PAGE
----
Biomarkers of Inflammation for Population Research: Stability of C-Reactive Protein And Alpha1-Acid Glycoprotein in Dried Blood Spots
Eleanor Brindle, University of Washington
Masako Fujita, University of Washington
Bettina Shell-Duncan, University of Washington
Biomarkers of the acute-phase response (APR) to inflammation, including C-reactive protein (CRP) and alpha1-acid glycoprotein (AGP), are strongly associated with risk of morbidity and mortality from cardiovascular disease, stroke, diabetes, and other conditions, and are critical for interpreting biomarkers of micronutrient status, many of which are influenced by APR. CRP climbs sharply then quickly declines following injury or infection, while AGP begins to increase 24 hours or more after the initial insult, and remains elevated for up to one week. CRP and AGP can thus be complementary biomarkers of APR. CRP and AGP measurement in non-clinical, population-level research is simplified by the availability of affordable enzyme immunoassay methods, and dried blood spot (DBS), rather than serum, sample collection. However, DBS stability under field storage conditions has not been adequately examined. We compare CRP and AGP results in paired serum and DBS collected and stored under both laboratory and field conditions.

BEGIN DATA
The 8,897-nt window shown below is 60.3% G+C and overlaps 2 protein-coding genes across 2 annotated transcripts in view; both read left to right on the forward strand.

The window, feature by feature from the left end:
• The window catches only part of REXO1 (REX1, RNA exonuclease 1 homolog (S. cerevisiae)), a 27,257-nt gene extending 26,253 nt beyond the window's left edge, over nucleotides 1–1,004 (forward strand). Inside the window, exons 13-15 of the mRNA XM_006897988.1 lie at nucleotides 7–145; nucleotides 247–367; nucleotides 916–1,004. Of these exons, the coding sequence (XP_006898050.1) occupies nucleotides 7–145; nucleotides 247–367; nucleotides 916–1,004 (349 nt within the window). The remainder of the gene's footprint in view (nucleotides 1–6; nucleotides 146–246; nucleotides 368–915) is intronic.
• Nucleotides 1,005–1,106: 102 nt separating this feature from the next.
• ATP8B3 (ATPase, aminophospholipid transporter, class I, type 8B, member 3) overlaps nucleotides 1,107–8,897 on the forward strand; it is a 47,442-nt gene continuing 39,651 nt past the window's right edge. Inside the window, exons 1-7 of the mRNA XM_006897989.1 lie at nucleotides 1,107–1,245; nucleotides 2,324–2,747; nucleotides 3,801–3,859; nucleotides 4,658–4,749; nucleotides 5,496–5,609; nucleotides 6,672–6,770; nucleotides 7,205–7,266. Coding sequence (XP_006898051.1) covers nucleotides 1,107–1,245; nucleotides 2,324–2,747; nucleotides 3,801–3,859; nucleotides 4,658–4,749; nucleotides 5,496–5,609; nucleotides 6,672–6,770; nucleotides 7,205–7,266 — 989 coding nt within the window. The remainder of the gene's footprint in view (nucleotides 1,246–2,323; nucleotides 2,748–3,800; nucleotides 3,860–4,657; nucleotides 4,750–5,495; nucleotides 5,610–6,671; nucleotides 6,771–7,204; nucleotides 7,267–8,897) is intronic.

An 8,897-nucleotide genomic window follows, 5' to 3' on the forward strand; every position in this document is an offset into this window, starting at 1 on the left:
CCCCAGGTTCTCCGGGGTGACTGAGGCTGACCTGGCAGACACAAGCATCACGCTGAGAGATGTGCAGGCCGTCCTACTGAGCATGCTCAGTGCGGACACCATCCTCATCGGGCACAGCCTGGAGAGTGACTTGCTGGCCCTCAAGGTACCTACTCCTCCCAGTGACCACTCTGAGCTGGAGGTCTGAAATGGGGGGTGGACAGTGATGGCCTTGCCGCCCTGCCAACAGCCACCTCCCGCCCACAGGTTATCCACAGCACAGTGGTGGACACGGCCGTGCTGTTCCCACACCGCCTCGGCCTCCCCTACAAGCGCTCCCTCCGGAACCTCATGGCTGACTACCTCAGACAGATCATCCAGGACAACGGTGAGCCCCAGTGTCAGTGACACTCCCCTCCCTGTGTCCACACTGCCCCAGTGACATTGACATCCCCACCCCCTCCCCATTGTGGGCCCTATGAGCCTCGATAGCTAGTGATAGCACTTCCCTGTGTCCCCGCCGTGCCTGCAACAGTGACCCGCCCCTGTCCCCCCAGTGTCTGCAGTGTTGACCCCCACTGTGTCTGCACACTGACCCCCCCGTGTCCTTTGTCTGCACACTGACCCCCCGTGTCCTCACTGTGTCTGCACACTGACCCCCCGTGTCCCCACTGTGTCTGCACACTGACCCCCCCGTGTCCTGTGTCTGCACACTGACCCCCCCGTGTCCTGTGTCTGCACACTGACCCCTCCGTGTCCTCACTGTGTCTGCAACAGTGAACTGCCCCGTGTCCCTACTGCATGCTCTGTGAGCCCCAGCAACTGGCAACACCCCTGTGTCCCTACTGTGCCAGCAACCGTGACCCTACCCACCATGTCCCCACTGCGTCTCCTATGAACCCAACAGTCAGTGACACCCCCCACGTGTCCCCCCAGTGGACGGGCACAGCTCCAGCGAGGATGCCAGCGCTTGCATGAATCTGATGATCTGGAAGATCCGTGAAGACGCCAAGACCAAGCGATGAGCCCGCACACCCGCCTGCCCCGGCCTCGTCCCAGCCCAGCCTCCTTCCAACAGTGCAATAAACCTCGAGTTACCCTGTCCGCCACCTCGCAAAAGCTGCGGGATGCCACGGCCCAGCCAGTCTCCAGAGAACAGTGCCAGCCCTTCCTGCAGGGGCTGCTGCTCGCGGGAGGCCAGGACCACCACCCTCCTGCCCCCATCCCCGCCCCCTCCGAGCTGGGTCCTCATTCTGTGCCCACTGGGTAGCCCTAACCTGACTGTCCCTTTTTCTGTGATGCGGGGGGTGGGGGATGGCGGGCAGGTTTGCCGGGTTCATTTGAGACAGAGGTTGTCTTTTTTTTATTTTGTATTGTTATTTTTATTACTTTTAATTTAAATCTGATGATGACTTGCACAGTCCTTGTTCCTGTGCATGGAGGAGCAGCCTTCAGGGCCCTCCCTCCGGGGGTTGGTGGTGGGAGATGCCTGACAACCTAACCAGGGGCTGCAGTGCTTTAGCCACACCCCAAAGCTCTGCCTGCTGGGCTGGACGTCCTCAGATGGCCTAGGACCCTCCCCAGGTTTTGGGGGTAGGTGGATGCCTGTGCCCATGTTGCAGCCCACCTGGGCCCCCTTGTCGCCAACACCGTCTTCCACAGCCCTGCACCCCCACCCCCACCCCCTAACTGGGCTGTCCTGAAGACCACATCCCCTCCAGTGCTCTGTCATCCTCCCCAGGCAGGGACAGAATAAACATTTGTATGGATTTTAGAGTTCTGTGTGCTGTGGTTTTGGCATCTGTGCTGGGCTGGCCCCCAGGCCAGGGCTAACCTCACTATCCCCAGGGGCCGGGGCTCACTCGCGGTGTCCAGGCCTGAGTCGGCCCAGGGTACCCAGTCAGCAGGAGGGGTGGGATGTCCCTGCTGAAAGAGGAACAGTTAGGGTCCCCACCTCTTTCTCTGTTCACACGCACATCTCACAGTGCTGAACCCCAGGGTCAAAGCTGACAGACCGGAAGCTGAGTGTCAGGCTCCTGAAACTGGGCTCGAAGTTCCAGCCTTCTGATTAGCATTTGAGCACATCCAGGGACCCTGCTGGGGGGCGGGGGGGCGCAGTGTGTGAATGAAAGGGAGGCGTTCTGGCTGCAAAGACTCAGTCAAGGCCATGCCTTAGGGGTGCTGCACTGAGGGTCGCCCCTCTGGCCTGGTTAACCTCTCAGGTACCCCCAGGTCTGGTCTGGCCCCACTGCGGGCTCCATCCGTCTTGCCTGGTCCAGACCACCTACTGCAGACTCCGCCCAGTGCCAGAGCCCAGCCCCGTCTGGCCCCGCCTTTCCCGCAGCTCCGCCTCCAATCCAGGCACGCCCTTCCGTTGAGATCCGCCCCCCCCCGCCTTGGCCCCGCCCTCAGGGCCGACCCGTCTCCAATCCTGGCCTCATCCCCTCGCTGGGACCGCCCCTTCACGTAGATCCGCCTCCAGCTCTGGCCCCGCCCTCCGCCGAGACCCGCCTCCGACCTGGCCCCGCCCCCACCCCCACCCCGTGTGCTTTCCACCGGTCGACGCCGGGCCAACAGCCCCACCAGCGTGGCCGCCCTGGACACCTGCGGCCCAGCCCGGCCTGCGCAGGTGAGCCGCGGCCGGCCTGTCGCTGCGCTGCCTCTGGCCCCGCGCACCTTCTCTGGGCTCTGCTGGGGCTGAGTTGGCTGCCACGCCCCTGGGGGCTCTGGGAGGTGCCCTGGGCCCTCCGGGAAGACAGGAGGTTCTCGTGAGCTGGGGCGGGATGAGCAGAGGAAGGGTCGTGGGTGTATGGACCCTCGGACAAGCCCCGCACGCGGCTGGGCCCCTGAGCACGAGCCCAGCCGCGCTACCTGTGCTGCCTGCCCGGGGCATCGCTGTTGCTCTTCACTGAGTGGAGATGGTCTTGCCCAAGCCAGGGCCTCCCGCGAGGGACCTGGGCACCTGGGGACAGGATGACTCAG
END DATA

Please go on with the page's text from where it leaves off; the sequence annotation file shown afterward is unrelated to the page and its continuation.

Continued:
Presented in Poster Session 1